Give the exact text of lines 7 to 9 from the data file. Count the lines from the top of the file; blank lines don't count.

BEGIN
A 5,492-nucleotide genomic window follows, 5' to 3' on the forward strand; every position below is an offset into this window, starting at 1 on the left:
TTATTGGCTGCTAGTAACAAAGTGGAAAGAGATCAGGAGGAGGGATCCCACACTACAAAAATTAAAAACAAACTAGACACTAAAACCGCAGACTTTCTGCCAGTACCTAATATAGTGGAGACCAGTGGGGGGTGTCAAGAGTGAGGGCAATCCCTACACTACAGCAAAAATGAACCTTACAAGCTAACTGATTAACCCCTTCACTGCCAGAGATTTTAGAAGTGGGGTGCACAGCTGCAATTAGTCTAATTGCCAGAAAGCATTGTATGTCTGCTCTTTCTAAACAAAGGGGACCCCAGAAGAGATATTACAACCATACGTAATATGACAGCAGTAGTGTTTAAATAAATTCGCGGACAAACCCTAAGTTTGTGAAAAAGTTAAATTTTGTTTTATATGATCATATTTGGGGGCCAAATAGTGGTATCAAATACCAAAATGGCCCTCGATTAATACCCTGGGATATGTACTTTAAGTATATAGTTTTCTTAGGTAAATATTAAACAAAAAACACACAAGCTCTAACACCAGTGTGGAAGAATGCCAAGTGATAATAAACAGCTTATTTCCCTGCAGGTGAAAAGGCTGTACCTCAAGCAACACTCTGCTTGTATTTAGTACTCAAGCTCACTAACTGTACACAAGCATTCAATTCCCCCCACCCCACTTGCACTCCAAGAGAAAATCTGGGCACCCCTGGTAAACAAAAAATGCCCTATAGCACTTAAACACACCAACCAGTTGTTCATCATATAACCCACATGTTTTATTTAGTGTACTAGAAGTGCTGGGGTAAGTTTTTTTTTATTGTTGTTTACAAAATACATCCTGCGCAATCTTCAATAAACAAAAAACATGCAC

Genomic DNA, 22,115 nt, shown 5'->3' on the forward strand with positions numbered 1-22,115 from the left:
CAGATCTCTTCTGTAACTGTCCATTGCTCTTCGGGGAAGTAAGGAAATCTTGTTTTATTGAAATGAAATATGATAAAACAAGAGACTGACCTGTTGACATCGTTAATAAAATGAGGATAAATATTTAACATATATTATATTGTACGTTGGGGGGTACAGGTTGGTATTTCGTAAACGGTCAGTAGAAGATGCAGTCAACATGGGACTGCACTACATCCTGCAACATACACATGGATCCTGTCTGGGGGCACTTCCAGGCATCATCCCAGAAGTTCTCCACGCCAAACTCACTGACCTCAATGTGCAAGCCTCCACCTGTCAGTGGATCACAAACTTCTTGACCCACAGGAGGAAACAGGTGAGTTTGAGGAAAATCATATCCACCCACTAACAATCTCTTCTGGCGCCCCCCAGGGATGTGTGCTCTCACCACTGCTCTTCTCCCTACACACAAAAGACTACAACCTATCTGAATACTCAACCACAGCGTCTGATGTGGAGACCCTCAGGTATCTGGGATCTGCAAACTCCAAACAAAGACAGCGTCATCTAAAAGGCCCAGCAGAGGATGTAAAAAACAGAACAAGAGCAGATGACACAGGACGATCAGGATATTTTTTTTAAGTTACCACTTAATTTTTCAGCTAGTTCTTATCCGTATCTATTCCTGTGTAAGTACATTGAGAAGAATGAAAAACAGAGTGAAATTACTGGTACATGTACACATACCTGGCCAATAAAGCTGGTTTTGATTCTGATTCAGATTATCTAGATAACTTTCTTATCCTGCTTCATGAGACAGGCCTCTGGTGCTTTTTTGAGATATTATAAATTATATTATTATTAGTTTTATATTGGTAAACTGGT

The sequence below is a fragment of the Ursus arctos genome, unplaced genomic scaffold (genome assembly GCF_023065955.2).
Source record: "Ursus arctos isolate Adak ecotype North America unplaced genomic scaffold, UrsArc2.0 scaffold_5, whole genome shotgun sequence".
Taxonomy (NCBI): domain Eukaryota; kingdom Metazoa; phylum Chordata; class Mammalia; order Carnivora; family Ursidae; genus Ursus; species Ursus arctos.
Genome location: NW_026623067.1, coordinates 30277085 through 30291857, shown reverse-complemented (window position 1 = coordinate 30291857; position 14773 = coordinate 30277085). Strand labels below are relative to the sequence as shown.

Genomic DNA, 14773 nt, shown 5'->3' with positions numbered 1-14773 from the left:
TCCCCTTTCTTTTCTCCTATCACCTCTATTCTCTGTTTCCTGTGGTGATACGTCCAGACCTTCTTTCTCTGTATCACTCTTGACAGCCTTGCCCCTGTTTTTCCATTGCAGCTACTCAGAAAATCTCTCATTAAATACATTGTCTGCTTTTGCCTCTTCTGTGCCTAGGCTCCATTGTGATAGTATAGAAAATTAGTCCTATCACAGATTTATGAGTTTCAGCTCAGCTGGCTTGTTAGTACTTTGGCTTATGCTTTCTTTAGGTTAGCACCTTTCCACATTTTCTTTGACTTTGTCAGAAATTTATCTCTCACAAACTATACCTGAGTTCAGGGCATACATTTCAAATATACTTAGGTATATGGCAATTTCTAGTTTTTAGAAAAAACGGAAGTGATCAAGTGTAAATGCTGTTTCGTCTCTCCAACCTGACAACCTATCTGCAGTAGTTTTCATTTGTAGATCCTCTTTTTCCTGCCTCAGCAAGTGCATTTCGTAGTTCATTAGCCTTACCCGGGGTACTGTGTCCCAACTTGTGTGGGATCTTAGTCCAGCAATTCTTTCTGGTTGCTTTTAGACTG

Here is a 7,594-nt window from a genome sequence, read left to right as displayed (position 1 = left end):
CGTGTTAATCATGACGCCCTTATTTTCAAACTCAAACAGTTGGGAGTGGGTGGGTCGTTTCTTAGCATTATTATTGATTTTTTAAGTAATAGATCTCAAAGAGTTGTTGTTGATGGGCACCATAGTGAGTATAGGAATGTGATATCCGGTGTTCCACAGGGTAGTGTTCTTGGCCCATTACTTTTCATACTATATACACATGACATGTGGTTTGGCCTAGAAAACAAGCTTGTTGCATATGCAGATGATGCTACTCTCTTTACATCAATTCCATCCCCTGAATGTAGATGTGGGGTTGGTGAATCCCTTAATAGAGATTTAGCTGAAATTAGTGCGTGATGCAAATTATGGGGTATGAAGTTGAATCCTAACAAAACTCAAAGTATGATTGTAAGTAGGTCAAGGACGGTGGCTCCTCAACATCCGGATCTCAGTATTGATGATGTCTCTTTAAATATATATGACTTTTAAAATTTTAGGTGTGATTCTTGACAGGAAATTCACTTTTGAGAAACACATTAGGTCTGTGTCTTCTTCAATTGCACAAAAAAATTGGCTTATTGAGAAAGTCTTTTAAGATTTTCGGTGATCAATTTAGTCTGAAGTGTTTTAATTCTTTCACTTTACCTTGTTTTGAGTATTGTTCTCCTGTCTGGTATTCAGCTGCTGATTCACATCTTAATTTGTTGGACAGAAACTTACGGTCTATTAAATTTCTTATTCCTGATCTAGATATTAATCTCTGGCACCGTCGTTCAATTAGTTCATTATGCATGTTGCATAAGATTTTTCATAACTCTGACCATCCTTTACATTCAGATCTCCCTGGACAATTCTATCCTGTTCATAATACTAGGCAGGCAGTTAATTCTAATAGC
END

Taxonomy (NCBI): domain Eukaryota; kingdom Metazoa; phylum Chordata; class Mammalia; order Carnivora; family Ursidae; genus Ursus; species Ursus arctos.
Genome location: NW_026623067.1, coordinates 30277085 through 30291857, shown reverse-complemented (window position 1 = coordinate 30291857; position 14773 = coordinate 30277085). Strand labels below are relative to the sequence as shown.

Genomic DNA, 14773 nt, shown 5'->3' with positions numbered 1-14773 from the left: